Home Diocesan News Catholics must stand up for religious liberty, bishop tells Holy Hour participants
Catholics must stand up for religious liberty, bishop tells Holy Hour participants Print E-mail
Written by Pete Sheehan   
Friday, 14 July 2017 13:45

The fundamental right of religious freedom is under attack and Catholics must act to defend it, Bishop George V. Murry, S.J., told those attending a Holy Hour at St. Columba Cathedral, Youngstown, July 4.

Bishop Murry spoke to about 100 people at the Holy Hour, held on Independence Day to conclude the diocese’s observance of the annual “Fortnight for Freedom,” June 21-July 4. The fortnight was aimed at highlighting the importance of religious freedom and raising awareness of possible threats to it.

The Holy Hour included Eucharistic Adoration, benediction, and the bishop’s homily. Afterwards, St. Columba Parish hosted an informal barbecue and people set up chairs in front of the cathedral to watch the fireworks from downtown Youngstown after dark.

The annual two-week period coincides with feast days of great martyrs who remained faithful in the face of religious persecution by political power, including St. Thomas More and St. John Fisher, St. John the Baptist, SS. Peter and Paul, and the First Martyrs of the Church in Rome. It concludes on July 4, when America celebrates Independence Day.

“The purpose of these two weeks,” as well as the Holy Hour that evening, Bishop Murry said, is to serve as a reminder that religious liberty is not only a political but also a religious reality and that, while “we live in a country where we are guaranteed religious freedom,” such freedom both locally and around the world is under siege.

He noted that the First Amendment to the U.S. Constitution includes a “no establishment clause,” which prohibits the setting up of a national Church – “unlike England” – and a specific protection for “the free exercise” of religion.

“Many politicians would argue that in our country we are guaranteed ‘the freedom of worship,’ and that that is all we need,” Bishop Murry said. Freedom of worship allows believers to privately practice their faith within their houses of worship – such as choosing “which prayers to pray and which hymns to sing” – but not in the public square.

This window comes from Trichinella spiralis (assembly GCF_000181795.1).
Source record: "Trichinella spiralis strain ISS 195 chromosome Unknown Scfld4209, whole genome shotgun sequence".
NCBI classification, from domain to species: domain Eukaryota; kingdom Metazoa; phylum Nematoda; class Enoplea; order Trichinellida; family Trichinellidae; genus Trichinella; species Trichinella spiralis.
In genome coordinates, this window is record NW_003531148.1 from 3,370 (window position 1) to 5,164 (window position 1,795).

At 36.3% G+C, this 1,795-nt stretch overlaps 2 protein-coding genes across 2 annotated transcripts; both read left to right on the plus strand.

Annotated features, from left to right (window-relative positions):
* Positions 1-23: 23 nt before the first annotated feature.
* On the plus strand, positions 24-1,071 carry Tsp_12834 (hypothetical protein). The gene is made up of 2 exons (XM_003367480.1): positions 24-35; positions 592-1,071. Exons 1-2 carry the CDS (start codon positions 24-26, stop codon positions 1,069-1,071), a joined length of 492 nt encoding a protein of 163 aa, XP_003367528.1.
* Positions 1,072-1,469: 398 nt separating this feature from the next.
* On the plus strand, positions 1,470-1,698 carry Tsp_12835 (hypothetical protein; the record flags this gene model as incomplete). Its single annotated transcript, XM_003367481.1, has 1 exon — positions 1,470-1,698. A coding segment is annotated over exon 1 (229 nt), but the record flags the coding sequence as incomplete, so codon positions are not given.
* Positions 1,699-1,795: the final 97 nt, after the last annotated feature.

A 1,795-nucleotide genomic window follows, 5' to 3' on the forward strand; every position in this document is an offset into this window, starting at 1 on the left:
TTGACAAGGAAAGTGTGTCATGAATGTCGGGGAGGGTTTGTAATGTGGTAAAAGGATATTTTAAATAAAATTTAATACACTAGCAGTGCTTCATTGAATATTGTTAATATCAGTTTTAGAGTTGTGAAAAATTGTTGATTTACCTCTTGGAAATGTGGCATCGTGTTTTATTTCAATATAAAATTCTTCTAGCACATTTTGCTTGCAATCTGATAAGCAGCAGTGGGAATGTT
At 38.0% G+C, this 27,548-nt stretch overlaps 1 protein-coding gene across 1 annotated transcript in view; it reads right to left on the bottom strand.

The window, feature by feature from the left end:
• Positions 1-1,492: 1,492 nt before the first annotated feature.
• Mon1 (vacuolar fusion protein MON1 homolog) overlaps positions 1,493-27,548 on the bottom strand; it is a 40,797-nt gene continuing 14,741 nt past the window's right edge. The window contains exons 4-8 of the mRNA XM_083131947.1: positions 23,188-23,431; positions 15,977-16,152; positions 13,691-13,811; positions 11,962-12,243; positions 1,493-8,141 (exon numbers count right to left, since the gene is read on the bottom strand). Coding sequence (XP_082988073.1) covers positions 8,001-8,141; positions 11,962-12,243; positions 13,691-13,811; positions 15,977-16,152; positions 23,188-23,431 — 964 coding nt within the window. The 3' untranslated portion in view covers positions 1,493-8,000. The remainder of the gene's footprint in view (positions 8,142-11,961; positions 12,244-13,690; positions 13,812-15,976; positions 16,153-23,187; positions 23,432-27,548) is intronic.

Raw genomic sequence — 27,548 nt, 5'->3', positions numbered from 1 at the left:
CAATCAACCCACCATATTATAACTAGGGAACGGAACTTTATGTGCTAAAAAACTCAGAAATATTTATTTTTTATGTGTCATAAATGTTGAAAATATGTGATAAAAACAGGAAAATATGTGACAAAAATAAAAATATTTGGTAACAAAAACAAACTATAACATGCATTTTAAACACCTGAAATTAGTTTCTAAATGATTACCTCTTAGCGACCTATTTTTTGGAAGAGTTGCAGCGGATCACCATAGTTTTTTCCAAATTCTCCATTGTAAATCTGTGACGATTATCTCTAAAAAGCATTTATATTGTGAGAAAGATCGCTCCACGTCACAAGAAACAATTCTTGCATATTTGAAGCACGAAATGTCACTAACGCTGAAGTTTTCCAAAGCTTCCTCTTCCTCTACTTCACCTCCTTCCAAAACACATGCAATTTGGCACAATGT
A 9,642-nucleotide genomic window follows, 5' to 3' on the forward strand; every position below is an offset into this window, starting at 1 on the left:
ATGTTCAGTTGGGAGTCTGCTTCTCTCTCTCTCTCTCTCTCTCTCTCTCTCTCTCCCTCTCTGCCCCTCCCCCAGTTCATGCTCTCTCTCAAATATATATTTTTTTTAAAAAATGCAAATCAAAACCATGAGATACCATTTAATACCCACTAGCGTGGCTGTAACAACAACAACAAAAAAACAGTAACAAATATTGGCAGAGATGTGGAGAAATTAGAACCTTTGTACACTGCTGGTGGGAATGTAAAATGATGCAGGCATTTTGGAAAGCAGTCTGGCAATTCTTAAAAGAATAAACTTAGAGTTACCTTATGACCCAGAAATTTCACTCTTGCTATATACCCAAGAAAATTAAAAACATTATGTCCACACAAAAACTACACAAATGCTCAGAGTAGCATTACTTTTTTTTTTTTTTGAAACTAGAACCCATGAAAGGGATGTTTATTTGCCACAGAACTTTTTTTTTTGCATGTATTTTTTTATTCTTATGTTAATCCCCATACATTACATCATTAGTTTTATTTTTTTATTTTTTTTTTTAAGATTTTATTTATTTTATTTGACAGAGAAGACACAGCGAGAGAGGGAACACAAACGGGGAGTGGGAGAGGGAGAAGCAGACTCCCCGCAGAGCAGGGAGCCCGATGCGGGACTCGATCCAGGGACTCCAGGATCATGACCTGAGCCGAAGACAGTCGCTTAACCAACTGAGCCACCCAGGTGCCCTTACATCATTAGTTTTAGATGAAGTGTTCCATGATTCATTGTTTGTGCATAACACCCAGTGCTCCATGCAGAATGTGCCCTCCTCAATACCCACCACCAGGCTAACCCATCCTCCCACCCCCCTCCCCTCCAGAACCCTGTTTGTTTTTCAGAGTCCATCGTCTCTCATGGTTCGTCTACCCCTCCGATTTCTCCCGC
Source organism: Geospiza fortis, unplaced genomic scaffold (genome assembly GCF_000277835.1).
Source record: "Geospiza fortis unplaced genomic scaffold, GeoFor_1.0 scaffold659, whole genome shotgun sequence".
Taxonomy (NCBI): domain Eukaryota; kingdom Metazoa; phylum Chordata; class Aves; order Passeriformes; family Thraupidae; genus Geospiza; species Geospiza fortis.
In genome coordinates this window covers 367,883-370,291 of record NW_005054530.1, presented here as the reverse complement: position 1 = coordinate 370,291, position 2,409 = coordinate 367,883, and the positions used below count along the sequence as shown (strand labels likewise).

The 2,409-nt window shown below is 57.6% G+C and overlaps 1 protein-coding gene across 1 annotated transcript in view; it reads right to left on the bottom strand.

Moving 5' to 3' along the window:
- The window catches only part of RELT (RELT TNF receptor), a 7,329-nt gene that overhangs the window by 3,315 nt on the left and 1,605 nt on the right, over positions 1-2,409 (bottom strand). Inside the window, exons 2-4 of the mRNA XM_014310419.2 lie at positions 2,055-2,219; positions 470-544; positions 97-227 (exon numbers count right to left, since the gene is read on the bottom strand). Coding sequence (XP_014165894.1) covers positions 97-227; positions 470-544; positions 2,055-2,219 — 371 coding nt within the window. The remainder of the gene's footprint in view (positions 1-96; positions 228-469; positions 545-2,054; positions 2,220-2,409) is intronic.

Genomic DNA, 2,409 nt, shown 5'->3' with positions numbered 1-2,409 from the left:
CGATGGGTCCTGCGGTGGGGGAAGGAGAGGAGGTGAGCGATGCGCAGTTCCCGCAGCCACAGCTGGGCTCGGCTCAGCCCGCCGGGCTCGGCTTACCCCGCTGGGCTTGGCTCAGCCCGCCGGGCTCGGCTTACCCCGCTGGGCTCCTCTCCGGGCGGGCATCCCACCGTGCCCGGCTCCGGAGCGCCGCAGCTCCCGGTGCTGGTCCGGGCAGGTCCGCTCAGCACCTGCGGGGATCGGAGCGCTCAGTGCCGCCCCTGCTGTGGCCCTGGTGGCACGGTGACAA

“Freedom of religion, however, assumes freedom of worship,” but also encompasses the right “to actively contribute publicly to the formation of the common good without” restrictions or penalty.

The importance of religious liberty in the United States was cited by Pope Francis during his 2015 visit to the United States, when he described religious freedom as “one of America’s most precious possessions,” Bishop Murry said.

Still, religious liberty in this country faces “serious challenges,” such as the U.S. Department of Health and Human Services regulations requiring employers, including many religious employers, to provide contraception, sterilization and abortifacients in their employee health care plans as part of the Affordable Care Act, popularly known as Obamacare.

Not only do the regulations impose a contraceptive mandate, which violates the conscience rights of many employers, but the regulations also attempt “to define which religious institutions are ‘religious enough’ to merit protection of their religious liberty.”

Other threats to religious freedom are seen in the controversy in the New York City schools, about whether religious bodies can rent space in public school buildings on weekends for religious services, Bishop Murry noted.

Moreover, pressure on Catholic adoption agencies to place children with same-sex couples or opposite sex couples who are not married, as seen in cities such as Boston, San Francisco, Washington, and the State of Illinois, Bishop Murry continued, has forced Catholic agencies to withdraw from adoption and foster care services.

In addition, the U.S. Conference of Catholic Bishops’ immigration and refugee services office’s successful program to assist victims of human trafficking ended when the federal government changed its grant specifications to require that contraceptives and abortion services be supplied or referred for, “in violation of Church teaching.”

Of course, Bishop Murry said, religious liberty faces even more serious challenges around the world, such as actions by ISIS, “including the beheading of 21 Coptic Egyptian Christians and the sexual enslavement of young women and girls” by Boko Haram.

Amid these challenges, the bishop said, “as Catholics and as Americans, we must be bold, clear, and insistent in witnessing for religious freedom because it is the foundation on which all civil societies are based.”

“Without the bright light of religious freedom, our future can only be dim,” Bishop Murry stressed, because the freedom of religion is “the foundation of human rights, the foundation of justice, and the foundation of the common good.”


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